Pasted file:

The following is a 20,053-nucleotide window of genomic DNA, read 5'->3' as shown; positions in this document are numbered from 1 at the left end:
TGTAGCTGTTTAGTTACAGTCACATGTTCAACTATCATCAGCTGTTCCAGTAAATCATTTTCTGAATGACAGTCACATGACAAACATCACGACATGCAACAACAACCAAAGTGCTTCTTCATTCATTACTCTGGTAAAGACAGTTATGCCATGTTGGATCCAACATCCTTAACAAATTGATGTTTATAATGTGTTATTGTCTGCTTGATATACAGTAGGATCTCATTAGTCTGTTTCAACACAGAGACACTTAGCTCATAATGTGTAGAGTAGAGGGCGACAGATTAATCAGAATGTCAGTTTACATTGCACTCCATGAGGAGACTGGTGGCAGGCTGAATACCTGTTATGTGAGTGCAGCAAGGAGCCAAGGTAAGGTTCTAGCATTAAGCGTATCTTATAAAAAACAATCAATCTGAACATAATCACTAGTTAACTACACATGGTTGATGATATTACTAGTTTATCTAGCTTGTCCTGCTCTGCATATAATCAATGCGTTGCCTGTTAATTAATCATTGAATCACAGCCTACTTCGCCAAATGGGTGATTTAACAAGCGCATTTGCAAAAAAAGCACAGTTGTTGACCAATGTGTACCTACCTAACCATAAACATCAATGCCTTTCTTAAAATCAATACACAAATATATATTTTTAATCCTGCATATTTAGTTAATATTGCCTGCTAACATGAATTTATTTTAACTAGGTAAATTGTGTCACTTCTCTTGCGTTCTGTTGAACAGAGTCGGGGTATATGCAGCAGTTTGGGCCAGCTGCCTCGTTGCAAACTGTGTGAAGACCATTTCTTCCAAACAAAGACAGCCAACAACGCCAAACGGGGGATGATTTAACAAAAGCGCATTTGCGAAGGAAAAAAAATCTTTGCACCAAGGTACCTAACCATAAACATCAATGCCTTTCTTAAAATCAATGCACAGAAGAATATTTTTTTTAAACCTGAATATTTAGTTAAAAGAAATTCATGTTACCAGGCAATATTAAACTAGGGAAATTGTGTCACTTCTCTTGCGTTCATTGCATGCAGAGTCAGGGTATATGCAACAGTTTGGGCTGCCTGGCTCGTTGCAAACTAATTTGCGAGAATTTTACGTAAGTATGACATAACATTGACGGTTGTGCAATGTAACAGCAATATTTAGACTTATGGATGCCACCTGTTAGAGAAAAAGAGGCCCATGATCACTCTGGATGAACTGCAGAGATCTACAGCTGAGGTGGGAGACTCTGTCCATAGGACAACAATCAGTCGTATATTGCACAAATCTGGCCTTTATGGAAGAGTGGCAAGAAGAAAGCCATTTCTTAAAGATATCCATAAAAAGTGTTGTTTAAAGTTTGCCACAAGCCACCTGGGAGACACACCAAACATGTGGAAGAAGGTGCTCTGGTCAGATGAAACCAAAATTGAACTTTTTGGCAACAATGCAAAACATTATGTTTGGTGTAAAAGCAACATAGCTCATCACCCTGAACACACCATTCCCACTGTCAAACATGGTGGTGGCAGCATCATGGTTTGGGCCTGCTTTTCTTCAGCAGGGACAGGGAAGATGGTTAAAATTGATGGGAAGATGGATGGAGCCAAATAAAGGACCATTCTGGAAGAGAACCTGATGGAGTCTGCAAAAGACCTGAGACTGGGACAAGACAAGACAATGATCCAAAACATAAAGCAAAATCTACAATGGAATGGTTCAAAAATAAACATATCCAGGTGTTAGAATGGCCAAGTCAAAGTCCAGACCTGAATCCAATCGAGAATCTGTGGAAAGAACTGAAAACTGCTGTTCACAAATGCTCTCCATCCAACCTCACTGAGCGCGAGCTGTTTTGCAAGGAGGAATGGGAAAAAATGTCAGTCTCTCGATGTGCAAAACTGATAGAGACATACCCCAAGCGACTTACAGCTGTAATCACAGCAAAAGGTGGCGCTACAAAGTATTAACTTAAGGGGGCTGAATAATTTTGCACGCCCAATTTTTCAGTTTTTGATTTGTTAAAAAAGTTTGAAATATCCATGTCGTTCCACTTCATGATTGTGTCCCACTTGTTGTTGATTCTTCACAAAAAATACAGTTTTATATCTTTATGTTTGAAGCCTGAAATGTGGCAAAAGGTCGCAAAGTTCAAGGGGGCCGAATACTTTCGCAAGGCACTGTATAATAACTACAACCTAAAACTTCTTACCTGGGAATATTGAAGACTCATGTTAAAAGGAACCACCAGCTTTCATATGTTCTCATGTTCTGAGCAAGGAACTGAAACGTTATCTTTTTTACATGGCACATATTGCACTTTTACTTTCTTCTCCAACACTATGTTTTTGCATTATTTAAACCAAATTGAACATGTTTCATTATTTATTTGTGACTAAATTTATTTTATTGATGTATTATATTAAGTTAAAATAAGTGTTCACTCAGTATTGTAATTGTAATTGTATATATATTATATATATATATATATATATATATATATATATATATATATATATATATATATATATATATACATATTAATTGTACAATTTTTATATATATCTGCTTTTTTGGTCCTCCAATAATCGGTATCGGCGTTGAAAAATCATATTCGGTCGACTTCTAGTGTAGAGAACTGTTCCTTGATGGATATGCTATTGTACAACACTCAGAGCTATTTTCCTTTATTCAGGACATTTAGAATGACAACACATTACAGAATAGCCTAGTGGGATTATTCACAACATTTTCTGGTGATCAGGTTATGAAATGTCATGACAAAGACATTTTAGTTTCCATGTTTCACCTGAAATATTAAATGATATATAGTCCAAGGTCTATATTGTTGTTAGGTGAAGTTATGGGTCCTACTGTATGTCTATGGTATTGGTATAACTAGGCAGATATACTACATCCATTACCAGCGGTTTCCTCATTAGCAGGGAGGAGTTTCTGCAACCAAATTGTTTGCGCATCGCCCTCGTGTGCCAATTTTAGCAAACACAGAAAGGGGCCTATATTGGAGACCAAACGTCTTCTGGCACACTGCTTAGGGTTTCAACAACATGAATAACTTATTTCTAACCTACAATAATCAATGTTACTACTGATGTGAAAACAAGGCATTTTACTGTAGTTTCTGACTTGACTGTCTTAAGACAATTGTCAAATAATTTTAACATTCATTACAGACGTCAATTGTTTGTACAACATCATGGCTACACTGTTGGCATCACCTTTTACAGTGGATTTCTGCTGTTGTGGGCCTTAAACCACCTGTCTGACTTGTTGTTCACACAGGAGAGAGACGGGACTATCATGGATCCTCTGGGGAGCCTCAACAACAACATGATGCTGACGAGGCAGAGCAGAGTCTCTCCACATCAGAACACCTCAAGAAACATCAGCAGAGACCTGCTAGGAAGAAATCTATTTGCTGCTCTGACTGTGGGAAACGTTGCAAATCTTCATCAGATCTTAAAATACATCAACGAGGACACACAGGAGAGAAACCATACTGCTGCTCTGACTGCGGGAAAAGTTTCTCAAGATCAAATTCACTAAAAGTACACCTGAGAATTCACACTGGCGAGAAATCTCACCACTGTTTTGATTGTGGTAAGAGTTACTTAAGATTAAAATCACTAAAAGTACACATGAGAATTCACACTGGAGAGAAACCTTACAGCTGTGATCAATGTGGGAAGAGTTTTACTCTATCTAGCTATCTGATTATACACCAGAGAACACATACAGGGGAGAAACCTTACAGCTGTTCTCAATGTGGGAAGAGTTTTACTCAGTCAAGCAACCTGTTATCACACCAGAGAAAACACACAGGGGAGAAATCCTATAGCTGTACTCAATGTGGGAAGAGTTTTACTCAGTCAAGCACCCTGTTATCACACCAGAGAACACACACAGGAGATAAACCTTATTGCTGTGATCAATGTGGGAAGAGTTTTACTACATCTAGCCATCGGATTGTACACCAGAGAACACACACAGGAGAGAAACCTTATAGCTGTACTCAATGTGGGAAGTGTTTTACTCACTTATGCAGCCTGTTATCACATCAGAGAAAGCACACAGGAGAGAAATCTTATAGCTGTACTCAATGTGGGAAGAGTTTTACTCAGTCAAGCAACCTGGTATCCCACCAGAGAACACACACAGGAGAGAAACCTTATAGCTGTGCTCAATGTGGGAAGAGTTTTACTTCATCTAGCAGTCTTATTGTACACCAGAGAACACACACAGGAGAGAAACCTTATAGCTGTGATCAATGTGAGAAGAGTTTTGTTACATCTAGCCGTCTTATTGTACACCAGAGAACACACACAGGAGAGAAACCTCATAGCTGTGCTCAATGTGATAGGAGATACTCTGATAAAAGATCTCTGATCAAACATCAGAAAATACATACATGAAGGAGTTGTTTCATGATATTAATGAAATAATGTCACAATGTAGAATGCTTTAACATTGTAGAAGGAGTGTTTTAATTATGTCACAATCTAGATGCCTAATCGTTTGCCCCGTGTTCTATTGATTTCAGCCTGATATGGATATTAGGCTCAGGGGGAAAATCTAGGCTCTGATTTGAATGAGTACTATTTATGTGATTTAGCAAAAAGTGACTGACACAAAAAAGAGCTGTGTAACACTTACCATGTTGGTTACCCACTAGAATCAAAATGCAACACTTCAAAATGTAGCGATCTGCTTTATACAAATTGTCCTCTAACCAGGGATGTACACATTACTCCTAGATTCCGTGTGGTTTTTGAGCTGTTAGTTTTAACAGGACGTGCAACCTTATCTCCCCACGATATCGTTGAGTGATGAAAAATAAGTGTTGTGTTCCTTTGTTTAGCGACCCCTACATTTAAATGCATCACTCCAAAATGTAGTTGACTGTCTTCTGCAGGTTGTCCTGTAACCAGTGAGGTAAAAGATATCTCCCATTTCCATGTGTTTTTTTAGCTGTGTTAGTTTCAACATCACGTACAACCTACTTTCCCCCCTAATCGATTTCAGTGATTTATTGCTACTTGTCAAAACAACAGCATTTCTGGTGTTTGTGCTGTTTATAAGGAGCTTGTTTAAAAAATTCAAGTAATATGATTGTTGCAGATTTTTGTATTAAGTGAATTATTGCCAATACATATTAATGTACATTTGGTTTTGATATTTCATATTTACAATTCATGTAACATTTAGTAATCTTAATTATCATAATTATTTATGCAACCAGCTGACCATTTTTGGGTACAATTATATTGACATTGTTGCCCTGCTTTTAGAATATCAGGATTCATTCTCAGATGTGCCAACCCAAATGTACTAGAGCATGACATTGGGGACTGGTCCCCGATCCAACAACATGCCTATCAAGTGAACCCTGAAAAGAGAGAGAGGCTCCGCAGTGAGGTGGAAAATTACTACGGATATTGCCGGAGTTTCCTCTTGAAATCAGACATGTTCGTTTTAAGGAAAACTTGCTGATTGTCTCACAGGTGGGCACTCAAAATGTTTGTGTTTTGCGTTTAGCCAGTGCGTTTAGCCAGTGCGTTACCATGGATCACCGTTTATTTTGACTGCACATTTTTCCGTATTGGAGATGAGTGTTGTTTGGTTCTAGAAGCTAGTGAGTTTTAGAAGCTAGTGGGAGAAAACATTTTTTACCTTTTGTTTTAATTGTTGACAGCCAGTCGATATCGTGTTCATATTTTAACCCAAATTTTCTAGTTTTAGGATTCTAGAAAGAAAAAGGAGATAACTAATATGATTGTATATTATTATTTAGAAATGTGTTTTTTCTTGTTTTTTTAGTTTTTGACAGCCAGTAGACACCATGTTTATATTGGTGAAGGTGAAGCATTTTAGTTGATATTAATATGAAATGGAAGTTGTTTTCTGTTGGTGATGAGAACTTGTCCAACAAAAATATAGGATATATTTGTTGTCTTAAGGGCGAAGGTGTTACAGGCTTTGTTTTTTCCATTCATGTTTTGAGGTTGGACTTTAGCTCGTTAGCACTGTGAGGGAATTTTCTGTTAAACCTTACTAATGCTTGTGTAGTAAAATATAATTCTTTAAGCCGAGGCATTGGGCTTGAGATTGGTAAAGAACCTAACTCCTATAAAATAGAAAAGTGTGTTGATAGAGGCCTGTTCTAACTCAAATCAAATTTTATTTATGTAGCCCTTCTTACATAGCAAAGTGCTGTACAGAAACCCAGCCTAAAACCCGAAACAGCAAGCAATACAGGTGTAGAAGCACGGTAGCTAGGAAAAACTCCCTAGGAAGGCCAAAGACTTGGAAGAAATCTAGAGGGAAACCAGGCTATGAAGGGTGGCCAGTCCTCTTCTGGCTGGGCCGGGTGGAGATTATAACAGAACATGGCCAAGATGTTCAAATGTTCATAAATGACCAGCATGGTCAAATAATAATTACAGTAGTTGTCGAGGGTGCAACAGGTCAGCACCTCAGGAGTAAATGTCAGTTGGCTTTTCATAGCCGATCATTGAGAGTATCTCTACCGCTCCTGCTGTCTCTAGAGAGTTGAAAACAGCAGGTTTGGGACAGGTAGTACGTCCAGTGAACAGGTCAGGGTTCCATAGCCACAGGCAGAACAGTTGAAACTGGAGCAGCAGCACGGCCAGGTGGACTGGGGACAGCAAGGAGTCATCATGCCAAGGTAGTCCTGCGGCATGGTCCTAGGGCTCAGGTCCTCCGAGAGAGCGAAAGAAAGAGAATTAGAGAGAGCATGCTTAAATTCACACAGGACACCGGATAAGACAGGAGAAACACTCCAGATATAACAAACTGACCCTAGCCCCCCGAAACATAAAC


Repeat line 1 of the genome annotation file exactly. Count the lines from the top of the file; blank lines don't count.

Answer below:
The following is a 20,053-nucleotide window of genomic DNA, read 5'->3' as shown; positions in this document are numbered from 1 at the left end: